“There is no longer a debate about whether federal education policy is working,” he said. “More money goes in, and the results stay the same. It’s not fair to taxpayers, it’s not fair to parents, and most importantly, it’s not fair to the kids.”
Cantor spoke of impoverished students in New York, Louisiana and Washington, D.C. that benefitted from private school vouchers, noting how public schools are not always the answer for some students.
“Today, too many of the most vulnerable children in our country are stuck in schools that don’t work. The schools are too dangerous, they don’t teach to grade level, and they certainly are not preparing our kids for college or a better future,” the House Majority leader commented.
Cantor also pointed out how Republicans have historically led the fight, as the American Conservative Union — which hosts CPAC each year — called on then-President Lyndon B. Johnson to replace education subsidies with tax credits that fund alternative forms of education, like cyber and magnet schools. He urged today’s conservative to follow through with this, so that students can have the best opportunities available to them regardless of their economic status.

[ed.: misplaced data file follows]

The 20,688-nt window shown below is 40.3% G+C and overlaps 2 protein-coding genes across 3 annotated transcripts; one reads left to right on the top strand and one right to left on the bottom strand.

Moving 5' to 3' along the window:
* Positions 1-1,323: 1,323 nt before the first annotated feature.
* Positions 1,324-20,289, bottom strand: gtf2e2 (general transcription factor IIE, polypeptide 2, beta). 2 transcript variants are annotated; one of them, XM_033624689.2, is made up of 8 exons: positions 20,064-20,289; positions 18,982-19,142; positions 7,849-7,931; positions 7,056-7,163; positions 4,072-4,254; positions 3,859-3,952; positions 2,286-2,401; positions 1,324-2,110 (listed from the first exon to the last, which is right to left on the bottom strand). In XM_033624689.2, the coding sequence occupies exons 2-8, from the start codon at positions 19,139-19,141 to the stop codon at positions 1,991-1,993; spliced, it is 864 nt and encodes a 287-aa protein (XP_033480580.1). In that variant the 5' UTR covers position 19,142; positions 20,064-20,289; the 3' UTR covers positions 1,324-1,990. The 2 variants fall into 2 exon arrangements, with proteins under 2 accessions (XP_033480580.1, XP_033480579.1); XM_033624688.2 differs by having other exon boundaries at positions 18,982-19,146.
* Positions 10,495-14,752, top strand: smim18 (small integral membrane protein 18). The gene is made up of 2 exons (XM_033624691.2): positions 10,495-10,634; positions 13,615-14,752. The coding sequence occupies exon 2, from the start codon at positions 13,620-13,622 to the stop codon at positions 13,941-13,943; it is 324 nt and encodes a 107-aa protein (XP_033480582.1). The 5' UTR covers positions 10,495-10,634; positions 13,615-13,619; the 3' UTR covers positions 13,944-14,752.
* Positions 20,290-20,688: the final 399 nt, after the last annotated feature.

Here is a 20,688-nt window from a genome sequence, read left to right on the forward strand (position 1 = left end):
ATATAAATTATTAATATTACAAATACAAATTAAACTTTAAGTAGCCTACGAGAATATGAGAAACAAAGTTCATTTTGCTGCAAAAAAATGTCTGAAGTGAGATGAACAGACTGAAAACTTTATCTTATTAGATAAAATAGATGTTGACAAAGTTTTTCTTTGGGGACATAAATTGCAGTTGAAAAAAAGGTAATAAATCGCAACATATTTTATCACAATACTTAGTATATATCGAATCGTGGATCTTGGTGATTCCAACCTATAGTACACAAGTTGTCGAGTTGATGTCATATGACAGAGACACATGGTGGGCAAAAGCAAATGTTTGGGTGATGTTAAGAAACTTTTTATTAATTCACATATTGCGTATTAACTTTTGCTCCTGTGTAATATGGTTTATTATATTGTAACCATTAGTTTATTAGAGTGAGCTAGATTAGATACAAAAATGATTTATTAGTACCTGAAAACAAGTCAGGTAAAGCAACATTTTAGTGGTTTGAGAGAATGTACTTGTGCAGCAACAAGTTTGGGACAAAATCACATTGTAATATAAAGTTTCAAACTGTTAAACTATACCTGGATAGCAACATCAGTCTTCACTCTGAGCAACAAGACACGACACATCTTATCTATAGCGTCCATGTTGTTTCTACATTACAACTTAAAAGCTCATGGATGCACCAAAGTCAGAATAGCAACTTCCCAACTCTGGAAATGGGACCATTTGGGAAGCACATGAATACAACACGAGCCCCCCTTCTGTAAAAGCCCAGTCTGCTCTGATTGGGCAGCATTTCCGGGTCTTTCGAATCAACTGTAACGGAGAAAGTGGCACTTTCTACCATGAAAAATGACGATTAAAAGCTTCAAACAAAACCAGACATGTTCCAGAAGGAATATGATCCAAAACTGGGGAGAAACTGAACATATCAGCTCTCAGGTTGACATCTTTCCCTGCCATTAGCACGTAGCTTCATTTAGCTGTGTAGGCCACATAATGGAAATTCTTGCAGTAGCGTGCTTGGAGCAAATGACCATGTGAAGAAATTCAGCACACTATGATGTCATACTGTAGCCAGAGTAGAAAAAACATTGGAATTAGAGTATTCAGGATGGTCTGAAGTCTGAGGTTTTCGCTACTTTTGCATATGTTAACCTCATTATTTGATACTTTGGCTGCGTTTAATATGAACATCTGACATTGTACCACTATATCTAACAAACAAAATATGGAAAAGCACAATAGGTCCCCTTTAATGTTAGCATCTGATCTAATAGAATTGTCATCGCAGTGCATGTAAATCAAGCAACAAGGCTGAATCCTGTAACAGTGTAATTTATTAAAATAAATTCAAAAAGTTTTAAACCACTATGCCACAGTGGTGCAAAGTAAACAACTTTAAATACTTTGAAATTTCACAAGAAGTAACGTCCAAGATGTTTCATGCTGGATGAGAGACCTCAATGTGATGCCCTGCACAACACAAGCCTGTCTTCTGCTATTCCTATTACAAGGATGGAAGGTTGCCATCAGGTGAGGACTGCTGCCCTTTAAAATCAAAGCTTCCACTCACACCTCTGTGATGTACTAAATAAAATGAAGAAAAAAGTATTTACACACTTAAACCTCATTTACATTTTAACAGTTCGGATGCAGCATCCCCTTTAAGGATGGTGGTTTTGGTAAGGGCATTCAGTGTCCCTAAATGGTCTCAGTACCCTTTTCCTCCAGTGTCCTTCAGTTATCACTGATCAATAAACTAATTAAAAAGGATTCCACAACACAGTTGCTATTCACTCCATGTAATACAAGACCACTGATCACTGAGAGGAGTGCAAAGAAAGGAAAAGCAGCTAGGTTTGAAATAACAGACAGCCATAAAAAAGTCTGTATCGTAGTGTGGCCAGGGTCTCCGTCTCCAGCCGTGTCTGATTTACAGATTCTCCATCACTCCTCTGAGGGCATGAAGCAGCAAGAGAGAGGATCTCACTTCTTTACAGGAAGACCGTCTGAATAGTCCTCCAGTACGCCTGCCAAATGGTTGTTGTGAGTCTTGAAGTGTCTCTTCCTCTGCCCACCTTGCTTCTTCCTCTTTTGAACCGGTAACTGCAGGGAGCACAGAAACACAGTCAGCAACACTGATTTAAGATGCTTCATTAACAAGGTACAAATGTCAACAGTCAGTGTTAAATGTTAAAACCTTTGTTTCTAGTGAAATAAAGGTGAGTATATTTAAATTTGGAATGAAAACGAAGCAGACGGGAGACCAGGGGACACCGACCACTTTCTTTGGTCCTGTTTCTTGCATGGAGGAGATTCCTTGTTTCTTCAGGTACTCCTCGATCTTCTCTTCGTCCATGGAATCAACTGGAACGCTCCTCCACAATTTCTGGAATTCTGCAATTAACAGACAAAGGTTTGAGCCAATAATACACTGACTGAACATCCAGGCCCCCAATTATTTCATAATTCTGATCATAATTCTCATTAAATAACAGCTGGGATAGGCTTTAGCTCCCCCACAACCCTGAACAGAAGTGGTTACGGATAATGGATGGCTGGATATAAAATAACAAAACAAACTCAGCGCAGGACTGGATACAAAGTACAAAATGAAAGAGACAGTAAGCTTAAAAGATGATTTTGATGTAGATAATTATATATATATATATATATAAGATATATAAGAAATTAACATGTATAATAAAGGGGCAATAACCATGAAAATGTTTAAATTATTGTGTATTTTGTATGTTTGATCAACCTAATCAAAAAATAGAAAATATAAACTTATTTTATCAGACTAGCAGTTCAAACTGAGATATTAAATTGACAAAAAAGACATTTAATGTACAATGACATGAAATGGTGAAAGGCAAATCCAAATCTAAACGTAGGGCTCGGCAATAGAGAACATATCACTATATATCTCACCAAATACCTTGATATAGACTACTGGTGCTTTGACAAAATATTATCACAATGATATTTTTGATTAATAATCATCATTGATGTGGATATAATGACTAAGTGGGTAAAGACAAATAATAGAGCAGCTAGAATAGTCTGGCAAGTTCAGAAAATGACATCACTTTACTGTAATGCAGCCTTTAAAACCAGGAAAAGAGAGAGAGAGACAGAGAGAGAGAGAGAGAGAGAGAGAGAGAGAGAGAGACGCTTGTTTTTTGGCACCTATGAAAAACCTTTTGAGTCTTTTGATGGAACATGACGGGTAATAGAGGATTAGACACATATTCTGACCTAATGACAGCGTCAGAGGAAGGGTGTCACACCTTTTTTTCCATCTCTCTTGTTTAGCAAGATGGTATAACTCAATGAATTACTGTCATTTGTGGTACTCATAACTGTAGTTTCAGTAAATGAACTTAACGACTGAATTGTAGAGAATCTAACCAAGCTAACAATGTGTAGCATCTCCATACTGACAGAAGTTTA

“A competitive environment, where schools compete for students rather than the other way around, gives every child an equal chance at a greater destiny,” Cantor said. “No parent or child should be forced to wait for failing school systems to get their acts together.”